When a kind friend recommended that I check out a Mission Collaborative info session, I thought Why Not? Nine months later, I’m so glad I did. I had heard of design thinking, a key part of Mission Collaborative’s approach, through my time at a tech company and by reading “Designing Your Life: How to Build a Well-Lived, Joyful Life.” I loved the concept of using prototyping to test drive different career paths, but struggled with making any significant progress in my career. To be honest, I felt like I was letting myself down by not doing the work needed to find a career I loved, but I didn’t know where to start.
At the time, I was working for a DC nonprofit doing interesting work in the international education space. A recent organizational change forced me to reflect on my career objectives. I struggled with the knowledge that if I stayed in the same industry it would take me 10 more years to pay off my student loans. While I enjoyed the day-to-day work I was doing, I couldn’t see myself doing it for the rest of my career. I knew there were a wide range of careers available, but didn’t know which ones were right for me. The paradox of choice – having seemingly too many options – paralyzed me. Career personality tests, hours of internet research, and applying to jobs every few months didn’t seem like an effective strategy. Having had 2 full-time jobs and 10+ part-time jobs, I wasn’t worried about getting a job if I put my mind to it; I was worried I would get a new job and find myself asking the same soul-searching questions in another two years’ time.
I think Mission Collaborative is a unique program that is especially effective for people like me are very good at putting others before themselves, but not as effective at prioritizing their own wellbeing. Gretchen Rubin, the author of the Four Tendencies, coined this personality framework “Obliger Tendencies” and ultimately believes that understanding how people respond to expectations can help us manage ourselves better. The program forced me to write down my interests and goals on paper and share them with strangers, which I found terrifying but illuminating. Working with other people to solve my career challenges and questions helped me start take actionable steps to move the needle on my career progress because I felt in some sense that if I didn’t try, I’d be letting other people down.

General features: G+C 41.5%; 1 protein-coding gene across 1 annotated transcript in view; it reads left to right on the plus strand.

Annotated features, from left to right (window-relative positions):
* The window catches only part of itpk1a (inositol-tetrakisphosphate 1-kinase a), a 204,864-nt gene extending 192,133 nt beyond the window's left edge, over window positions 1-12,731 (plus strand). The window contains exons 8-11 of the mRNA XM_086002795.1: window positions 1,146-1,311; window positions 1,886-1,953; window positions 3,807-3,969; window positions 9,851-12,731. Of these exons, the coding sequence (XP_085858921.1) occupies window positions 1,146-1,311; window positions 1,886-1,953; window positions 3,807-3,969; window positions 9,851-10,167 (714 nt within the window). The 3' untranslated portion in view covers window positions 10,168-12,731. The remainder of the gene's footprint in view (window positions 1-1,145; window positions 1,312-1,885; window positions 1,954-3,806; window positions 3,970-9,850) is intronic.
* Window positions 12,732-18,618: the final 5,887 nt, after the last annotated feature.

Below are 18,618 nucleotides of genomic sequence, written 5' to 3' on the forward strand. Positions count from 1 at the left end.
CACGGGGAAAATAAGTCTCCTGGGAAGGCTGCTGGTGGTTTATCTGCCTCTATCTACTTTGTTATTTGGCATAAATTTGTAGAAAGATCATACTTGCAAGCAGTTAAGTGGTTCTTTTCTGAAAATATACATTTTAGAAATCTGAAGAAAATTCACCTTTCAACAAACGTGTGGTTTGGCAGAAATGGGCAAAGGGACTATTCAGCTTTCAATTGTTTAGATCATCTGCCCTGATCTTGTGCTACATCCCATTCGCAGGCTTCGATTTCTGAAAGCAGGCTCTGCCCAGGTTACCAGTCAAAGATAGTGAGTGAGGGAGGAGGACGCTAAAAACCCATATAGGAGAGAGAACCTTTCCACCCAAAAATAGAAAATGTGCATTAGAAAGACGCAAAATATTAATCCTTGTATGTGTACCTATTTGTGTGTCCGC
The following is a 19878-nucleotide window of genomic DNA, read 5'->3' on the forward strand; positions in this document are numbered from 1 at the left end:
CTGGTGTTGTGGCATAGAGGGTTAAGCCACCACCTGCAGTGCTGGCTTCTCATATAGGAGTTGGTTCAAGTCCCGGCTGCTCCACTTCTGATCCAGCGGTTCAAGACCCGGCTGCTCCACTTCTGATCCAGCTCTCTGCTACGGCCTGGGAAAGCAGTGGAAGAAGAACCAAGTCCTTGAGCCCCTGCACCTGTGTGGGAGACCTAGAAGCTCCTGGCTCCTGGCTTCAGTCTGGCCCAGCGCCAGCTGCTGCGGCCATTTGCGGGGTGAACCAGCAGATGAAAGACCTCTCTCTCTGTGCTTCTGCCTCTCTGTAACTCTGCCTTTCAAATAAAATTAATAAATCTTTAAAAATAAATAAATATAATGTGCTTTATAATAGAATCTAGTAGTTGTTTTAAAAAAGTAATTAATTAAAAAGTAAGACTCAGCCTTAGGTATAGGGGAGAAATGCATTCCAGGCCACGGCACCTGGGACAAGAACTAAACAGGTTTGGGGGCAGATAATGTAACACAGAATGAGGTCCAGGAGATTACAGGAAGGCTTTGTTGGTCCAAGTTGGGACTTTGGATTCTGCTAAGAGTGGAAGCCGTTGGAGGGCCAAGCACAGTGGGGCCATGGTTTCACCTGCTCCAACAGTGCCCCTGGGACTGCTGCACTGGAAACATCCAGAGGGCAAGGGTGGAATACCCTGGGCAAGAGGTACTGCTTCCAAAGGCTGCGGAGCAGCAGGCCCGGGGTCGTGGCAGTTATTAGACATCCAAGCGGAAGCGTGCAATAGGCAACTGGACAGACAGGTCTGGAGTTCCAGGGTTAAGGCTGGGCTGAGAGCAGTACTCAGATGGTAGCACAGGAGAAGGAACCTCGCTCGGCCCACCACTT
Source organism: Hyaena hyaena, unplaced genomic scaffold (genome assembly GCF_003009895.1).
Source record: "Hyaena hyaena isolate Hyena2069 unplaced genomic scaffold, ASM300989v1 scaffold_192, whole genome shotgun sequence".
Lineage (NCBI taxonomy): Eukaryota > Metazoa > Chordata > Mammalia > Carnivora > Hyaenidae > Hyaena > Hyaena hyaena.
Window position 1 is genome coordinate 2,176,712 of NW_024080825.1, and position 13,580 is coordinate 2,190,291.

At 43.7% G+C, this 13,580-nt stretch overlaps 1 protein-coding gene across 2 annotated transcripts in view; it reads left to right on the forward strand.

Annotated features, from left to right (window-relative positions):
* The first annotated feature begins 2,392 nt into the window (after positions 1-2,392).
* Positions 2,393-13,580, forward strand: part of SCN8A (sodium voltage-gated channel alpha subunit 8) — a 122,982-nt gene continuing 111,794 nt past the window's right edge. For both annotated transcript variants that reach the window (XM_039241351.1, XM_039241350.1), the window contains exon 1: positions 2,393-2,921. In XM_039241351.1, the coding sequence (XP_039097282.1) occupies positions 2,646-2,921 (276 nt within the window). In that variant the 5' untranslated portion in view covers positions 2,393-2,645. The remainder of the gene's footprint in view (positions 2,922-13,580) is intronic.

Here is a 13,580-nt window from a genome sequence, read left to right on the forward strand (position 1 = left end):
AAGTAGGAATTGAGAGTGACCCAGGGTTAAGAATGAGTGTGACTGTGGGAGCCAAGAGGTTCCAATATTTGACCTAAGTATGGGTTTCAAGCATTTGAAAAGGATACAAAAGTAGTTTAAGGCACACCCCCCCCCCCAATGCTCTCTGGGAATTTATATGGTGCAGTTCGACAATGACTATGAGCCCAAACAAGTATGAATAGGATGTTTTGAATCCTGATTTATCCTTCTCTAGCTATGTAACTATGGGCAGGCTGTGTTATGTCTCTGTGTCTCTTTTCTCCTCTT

What I also took away from the Mission Collaborative info session and Career Catalyst pilot program is that I’m not alone or a failure because I didn’t feel happy with my role. Grant, Erica, and Avi created a judgment free environment in which they encouraged people to listen to each other. I didn’t walk away with a new job or all my questions answered, and in fact, the careers I prototyped in Mission Collaborative exercises were nowhere near the career I eventually chose. However, I came to terms with the fact that my approach to job searching - look up a company on the internet, check Glass Door reviews, and apply using my resume/cover letter template – was broken and ineffective. My biggest takeaway was the importance of asking for help and growing my network. By taking their advice and investing time in getting to know industries, companies, and myself before applying to jobs, I got a job I thought was out of my reach and feel a huge sense of hope.
Maygan (May) Anthony currently works for Deloitte’s Human Capital Practice, OT&T (Organizational Transformation & Talent). Connect with May on LinkedIn.